Here are highlights, apart from our main coverage, of the federal Liberal budget tabled Tuesday by Finance Minister Bill Morneau:
— $1.7 billion over five years, and $586 million a year after that, for a Canada Training Benefit to help workers upgrade skills and acquire new ones while keeping their jobs. The benefit includes a $250-a-year tax credit to pay for training programs and access to employment insurance to cover living expenses for up to four weeks away from work.
— $1.18 billion over five years to toughen border security, including hiring more judges to handle judicial reviews of asylum applications.
— A federal deficit of $19.8 billion, including a $3-billion “risk adjustment,” an increase of $200 million from last year’s forecast. The Liberals’ forecast again includes a gradual reduction in the deficit, but not quite as quickly as anticipated last year. By 2023-2024, the projected federal deficit is $11.4 billion.
— $3.9 billion for farmers in supply-managed industries affected by new trade agreements with Europe and a bloc of Pacific Rim countries.
— $2.2 billion for municipalities’ and First Nations’ infrastructure projects, through a one-time boost to the amount distributed through the federal gas-tax transfer.
— $1.2 billion over three years to enhance social services for Indigenous families and children, the main element in a package of spending aimed at Indigenous Peoples.
— Lowering the interest rate on Canada Student Loans to the prime rate, from the current prime-plus-2.5-percentage-points.
— Creating a new Canadian Drug Agency to centralize the evaluations of the effectiveness and efficiency of new drugs and buy in bulk nationwide, instead of province-by-province.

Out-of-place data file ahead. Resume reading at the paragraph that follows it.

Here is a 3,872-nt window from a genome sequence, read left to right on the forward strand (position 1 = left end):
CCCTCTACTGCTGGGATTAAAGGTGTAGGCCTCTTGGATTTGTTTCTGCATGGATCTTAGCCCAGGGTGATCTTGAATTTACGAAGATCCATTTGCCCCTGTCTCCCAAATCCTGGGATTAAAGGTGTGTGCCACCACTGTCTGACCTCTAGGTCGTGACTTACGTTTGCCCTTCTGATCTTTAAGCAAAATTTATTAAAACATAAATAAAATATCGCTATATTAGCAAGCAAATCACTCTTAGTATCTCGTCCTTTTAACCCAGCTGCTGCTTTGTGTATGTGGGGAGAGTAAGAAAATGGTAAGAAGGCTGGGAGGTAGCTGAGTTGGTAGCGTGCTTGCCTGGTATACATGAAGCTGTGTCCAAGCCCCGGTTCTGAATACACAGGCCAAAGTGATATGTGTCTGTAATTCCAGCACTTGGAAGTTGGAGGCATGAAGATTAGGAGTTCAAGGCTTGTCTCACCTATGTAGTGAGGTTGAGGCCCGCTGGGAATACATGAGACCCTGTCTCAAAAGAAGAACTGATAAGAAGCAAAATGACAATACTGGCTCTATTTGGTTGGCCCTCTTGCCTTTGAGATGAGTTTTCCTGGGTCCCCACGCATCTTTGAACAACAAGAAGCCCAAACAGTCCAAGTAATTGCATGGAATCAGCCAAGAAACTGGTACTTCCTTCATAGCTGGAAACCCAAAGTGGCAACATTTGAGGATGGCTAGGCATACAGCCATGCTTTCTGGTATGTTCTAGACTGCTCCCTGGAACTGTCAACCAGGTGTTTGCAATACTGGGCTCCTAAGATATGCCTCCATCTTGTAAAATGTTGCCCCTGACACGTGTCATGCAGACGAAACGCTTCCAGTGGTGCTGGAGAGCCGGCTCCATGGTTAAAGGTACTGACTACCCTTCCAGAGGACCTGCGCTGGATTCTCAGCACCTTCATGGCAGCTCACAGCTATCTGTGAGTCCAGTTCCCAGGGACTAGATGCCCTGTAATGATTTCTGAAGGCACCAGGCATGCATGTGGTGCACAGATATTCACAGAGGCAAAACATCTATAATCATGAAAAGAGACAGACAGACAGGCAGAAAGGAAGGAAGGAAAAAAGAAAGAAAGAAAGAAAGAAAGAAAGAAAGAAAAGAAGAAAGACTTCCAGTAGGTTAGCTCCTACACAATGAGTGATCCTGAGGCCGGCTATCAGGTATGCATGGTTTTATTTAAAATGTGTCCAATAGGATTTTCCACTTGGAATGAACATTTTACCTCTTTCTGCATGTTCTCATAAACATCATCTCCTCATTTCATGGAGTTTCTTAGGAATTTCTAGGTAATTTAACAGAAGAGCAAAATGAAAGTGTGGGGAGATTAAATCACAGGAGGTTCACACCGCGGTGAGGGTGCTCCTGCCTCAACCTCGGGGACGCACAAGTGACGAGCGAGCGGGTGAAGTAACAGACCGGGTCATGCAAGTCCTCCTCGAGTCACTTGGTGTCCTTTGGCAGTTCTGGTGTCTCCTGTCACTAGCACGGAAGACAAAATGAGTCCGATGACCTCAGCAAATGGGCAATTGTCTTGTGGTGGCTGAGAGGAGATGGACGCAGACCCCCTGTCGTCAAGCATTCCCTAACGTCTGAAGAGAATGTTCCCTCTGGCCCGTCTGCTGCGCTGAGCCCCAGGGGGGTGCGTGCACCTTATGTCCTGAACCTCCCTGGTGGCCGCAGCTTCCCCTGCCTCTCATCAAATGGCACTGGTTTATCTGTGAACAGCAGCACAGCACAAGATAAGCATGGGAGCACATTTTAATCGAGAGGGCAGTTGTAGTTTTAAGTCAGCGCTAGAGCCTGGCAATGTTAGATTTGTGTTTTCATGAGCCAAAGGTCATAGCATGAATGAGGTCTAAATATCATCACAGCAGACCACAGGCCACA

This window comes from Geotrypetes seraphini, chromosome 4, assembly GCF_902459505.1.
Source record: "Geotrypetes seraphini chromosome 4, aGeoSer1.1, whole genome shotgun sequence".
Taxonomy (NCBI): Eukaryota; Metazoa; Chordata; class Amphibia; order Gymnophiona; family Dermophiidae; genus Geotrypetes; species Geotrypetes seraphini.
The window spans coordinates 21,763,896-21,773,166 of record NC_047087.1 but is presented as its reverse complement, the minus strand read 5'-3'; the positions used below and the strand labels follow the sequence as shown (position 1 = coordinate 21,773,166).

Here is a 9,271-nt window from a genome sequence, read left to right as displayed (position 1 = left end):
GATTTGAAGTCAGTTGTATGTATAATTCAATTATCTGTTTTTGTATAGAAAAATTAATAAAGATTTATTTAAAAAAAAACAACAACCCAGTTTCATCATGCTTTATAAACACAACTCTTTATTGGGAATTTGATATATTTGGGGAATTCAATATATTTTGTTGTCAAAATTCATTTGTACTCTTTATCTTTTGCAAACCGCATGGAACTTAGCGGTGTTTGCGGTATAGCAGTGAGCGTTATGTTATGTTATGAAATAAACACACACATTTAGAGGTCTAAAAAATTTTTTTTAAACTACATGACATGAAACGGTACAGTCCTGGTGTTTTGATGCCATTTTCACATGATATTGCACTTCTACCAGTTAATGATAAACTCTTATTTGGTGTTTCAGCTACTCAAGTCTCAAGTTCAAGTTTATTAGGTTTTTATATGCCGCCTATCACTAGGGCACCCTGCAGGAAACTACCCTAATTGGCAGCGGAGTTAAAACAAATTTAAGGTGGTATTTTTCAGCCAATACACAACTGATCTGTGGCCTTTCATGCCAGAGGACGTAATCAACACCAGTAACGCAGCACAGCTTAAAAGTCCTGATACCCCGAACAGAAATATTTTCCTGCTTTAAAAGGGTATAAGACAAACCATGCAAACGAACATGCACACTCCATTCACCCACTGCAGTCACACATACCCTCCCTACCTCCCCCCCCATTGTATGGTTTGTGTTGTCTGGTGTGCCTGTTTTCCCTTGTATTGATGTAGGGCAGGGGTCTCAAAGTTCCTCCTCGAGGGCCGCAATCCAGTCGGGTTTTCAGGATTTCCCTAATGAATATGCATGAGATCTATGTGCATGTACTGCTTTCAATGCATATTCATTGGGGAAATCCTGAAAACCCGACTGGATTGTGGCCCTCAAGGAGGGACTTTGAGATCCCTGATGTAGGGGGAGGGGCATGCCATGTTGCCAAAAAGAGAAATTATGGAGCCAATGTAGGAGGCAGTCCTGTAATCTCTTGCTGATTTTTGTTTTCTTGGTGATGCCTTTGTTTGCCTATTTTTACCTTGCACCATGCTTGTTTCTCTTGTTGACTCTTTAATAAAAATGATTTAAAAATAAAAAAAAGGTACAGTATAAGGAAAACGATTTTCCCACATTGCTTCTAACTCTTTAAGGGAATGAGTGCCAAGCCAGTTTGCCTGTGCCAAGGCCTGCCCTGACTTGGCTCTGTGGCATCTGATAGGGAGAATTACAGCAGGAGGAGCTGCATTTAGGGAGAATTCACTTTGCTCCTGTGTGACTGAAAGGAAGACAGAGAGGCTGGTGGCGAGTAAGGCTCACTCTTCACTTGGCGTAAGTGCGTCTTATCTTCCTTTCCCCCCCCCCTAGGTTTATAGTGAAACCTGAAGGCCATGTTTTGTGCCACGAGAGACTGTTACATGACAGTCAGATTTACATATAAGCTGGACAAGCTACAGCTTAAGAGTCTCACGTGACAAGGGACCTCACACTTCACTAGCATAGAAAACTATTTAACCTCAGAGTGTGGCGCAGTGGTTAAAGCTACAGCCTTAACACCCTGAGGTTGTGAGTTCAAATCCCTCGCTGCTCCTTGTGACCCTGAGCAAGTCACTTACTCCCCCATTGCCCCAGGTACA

— $500 million a year, starting in 2022, to subsidize the costs of drugs for rare diseases, whose high costs are distributed among very few patients.
— $300 million over three years for rebates of up to $5,000 on electric or hydrogen-fuel-cell vehicles (with a maximum purchase price of $45,000).
— $950 million for municipal governments to refit their own buildings for energy efficiency and to provide their own subsidy programs for private homeowners to do the same.
— $50 million over five years to devise a new national dementia strategy.
More changes affecting clients
Clients with multi-unit residential properties will benefit from a rule update in the budget when they make changes in use of a portion of their properties. They’ll now be able to elect that the associated deemed disposition that normally arises doesn’t apply.
The change improves consistency in the tax treatment of owners of these properties relative to those of single-unit residential properties, the budget says. The measure applies to changes in property use that occur on of after budget day (Tuesday).
The budget also introduced two new annuities under the tax rules for certain registered plans. The first is an advanced life deferred annuity, which can be deferred until the client turns 85 (learn more).
The second is a variable payment life annuity (VPLA). Tax rules will be amended to allow pooled registered pension plans and defined contribution registered pension plans to provide VPLAs to plan members directly from the plans.
A VPLA will require at least 10 participating members and will provide varied payments based on the investment performance of an underlying annuities fund and on the mortality experience of the participating members.
VPLAs will be required to comply with existing tax rules applicable for pooled pension plans and defined contribution pension plans.